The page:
GENEVA – Kane County Board Chairman Chris Lauzen created a political action committee to run for Illinois Comptroller as a Republican, records at the Illinois State Board of Elections show.
Records show Friends for Chris Lauzen was filed Nov. 14 with the state and its stated purpose is “To support Chris Lauzen.” The committee was created on Oct. 16 with $3,500, state records show.
But Lauzen said he was actually reactivating an old campaign account from 20 years ago when he ran for comptroller in 1998. Lauzen was defeated by Democrat Dan Hynes in that race.
Democrat Susana Mendoza – who was just re-elected state comptroller – announced her candidacy for mayor of Chicago. If she wins in the Feb. 26, 2019 mayoral election, the comptroller position would become vacant.
“But there’s nothing to think about if Mendoza loses. If she were to win, then there would be a question of who is going to step forward," Lauzen said. "Maybe 10 really good Republicans and maybe I would want to support one of them. Because I really do enjoy what I do in Kane County. I think we have a great management team and the majority of our board members are constructive, hard-working, smart people.”
Lauzen, who was an Illinois state senator for 20 years, is in his second term as chairman of the Kane County Board, which will be up in 2020.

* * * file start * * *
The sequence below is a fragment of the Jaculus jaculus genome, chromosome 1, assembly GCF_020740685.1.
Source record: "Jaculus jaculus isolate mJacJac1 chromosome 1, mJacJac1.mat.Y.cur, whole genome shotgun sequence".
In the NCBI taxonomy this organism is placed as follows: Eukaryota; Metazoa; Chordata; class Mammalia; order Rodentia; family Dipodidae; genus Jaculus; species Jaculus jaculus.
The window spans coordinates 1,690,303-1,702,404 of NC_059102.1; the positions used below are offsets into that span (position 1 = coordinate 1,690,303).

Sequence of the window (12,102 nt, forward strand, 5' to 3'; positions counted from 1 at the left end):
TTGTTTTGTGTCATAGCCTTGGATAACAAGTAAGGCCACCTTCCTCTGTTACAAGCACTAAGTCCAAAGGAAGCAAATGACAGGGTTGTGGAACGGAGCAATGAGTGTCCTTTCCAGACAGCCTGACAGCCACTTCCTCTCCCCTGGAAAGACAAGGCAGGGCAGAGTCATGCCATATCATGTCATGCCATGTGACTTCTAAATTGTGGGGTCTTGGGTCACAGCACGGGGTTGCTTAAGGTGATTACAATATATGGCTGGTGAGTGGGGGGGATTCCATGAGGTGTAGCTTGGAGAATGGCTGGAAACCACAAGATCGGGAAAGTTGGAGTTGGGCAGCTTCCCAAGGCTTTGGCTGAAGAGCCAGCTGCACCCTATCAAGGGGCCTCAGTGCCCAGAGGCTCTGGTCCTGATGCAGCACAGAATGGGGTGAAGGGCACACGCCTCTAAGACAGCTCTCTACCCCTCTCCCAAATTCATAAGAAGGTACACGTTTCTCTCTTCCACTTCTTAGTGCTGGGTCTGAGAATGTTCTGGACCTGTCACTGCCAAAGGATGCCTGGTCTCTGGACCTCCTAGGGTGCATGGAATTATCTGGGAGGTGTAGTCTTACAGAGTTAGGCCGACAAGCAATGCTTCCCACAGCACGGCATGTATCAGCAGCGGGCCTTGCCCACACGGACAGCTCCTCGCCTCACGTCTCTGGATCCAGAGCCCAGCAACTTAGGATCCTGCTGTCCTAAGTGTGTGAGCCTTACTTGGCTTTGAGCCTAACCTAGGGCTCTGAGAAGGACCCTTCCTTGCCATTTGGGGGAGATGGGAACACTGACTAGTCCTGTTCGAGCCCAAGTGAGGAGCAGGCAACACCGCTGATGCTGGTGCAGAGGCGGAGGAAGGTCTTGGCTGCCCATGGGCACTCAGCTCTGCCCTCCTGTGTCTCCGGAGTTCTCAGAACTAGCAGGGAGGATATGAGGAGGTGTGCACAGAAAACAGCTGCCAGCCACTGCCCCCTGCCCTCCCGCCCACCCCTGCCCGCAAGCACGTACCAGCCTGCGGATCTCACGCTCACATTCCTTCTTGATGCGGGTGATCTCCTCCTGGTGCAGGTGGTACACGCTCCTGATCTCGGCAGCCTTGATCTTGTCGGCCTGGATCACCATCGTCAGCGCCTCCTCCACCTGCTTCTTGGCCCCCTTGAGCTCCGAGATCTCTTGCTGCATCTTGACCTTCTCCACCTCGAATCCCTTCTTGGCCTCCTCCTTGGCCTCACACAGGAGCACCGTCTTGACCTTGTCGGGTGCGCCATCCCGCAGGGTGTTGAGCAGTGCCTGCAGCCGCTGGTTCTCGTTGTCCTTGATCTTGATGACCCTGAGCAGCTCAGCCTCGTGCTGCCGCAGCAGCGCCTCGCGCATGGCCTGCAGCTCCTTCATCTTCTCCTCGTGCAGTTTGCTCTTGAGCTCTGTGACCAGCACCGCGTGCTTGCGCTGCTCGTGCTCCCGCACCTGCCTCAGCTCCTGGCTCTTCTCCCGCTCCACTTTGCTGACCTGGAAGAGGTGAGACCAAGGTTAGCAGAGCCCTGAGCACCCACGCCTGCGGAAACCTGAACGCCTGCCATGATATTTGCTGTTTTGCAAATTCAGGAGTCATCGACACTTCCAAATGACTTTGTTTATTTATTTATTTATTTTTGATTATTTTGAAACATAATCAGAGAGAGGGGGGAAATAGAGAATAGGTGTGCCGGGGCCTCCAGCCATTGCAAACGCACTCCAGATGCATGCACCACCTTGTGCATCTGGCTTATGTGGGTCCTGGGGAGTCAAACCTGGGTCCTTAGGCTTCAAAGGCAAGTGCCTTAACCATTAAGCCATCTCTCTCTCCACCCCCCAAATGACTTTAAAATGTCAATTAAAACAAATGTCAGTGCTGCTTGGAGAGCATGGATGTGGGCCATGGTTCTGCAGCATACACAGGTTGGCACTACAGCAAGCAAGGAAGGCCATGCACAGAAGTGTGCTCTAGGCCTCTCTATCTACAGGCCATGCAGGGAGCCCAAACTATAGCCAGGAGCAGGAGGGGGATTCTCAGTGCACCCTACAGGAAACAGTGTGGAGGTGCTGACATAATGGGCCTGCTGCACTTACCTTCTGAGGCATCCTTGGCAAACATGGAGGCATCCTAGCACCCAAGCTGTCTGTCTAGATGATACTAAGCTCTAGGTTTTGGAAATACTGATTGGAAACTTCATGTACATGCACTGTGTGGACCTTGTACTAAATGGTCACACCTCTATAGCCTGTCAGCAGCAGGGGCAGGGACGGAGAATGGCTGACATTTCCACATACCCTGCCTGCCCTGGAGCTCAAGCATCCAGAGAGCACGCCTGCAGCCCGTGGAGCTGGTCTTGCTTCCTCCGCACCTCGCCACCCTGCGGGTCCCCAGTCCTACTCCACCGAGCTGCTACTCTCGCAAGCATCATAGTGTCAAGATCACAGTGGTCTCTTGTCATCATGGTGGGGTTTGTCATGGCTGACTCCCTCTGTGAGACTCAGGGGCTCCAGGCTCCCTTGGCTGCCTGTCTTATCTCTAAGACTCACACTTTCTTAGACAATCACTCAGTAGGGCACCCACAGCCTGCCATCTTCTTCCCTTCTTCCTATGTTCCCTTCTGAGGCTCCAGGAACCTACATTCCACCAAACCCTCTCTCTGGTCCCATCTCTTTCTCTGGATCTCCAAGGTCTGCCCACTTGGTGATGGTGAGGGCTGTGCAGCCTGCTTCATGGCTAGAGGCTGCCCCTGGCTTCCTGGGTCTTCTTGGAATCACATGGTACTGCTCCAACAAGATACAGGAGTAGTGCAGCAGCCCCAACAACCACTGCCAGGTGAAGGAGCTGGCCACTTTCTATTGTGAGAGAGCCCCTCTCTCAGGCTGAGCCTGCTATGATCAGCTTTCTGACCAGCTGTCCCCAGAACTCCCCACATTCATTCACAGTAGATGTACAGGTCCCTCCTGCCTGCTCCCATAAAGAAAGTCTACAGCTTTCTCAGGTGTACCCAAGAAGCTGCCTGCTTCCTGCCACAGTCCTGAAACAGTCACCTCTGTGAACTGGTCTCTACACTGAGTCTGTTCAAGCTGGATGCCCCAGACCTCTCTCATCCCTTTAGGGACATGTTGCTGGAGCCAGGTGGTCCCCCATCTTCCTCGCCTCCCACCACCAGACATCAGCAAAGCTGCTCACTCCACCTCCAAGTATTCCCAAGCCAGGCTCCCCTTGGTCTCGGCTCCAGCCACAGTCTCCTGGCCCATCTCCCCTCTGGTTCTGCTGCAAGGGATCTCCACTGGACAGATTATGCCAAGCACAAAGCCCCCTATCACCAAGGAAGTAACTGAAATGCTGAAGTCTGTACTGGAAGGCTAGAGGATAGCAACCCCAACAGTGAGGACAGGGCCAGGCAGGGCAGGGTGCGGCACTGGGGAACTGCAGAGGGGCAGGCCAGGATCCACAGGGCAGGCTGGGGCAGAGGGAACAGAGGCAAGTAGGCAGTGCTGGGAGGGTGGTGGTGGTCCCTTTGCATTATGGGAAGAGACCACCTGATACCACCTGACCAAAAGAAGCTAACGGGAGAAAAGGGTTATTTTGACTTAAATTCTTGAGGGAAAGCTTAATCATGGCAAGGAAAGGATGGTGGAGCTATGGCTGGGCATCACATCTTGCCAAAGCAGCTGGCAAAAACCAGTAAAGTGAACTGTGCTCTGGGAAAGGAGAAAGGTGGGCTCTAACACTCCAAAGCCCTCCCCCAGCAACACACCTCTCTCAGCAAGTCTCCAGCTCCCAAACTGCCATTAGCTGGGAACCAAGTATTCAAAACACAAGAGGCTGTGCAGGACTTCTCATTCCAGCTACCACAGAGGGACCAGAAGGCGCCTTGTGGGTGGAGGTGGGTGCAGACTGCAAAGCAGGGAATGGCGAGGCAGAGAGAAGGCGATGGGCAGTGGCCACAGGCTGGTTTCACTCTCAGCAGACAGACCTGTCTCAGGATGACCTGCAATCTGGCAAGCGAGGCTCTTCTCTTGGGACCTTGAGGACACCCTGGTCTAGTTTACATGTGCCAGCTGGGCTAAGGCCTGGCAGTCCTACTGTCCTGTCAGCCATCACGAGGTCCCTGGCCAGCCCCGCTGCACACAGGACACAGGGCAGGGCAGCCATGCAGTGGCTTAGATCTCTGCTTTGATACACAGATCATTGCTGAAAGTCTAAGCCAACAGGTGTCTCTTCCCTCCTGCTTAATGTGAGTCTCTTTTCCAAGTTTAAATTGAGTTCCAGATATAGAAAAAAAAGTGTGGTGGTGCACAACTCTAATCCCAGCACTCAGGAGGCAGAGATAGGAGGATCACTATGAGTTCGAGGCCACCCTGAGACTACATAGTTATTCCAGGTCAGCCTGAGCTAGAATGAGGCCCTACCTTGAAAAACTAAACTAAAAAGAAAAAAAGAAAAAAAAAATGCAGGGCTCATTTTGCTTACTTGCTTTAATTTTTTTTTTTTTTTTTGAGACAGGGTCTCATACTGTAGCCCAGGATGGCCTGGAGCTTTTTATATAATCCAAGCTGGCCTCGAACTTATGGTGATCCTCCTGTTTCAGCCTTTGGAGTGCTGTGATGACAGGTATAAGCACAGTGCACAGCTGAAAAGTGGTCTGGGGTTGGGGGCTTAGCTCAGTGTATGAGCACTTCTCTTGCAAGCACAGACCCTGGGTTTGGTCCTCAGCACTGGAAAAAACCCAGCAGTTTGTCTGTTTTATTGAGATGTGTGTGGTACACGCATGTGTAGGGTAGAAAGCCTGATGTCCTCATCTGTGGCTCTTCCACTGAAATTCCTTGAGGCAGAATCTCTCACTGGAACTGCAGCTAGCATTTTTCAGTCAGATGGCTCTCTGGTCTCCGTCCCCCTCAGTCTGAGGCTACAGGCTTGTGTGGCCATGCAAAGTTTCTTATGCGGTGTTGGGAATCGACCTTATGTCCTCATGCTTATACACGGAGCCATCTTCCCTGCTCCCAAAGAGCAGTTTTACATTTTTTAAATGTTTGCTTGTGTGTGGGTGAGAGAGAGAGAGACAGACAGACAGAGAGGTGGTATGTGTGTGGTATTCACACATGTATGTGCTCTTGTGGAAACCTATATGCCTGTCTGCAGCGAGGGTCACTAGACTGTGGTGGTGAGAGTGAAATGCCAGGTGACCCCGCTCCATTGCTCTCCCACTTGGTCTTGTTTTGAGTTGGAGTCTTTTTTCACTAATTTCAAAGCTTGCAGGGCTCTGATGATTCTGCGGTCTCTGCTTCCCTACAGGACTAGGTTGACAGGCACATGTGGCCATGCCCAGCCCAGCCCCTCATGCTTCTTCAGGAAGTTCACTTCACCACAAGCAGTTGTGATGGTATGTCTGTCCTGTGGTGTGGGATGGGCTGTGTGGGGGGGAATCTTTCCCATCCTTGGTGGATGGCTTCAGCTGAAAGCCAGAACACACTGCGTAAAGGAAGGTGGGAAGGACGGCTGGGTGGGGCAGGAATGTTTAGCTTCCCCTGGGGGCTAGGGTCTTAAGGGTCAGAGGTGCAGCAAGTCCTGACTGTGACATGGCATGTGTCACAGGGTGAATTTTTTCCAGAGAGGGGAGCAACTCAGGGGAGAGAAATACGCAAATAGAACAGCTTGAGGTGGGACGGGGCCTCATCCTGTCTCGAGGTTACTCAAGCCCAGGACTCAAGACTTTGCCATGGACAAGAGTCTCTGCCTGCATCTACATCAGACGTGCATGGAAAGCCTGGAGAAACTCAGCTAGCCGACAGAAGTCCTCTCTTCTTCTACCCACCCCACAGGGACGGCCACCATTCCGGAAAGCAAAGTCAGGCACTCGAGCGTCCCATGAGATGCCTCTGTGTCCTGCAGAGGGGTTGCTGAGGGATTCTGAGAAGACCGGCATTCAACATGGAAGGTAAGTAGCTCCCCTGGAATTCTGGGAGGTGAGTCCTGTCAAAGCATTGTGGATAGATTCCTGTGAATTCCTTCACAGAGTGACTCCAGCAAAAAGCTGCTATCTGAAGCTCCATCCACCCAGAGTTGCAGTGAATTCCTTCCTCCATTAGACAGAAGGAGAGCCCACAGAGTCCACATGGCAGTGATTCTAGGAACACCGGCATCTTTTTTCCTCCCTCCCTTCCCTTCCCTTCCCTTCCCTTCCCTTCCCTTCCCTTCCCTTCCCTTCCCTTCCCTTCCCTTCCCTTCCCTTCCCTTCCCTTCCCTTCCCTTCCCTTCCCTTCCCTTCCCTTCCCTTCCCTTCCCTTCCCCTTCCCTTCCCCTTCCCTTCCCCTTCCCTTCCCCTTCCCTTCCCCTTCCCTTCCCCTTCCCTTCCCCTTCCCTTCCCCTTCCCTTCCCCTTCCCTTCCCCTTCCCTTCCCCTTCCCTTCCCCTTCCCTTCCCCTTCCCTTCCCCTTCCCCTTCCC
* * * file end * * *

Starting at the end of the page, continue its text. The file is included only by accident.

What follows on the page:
Lauzen said he is not necessarily positioning himself to take advantage of the vacancy.
“Not even as assertive as that,” Lauzen said. “I certainly love what I do and who I work with in Kane County. Because I really do appreciate working for the people of Kane County. I like being local. I believe there will be 10 good candidates in both parties [and] I would not be surprised I would end up being happy to support somebody else.”
However, Lauzen stated his financial credentials for the state post: A frozen county levy for eight years, reduction in debt by 67 percent and increased pension funding by 95 percent.
“State of Illinois voters – both Democrats and Republicans – they are going to need candidates who have demonstrated that they can help solve their finances,” Lauzen said. “I’d say that our finances are pretty bad in Illinois and they are pretty good in Kane County. … I think that the voters are going to need options.”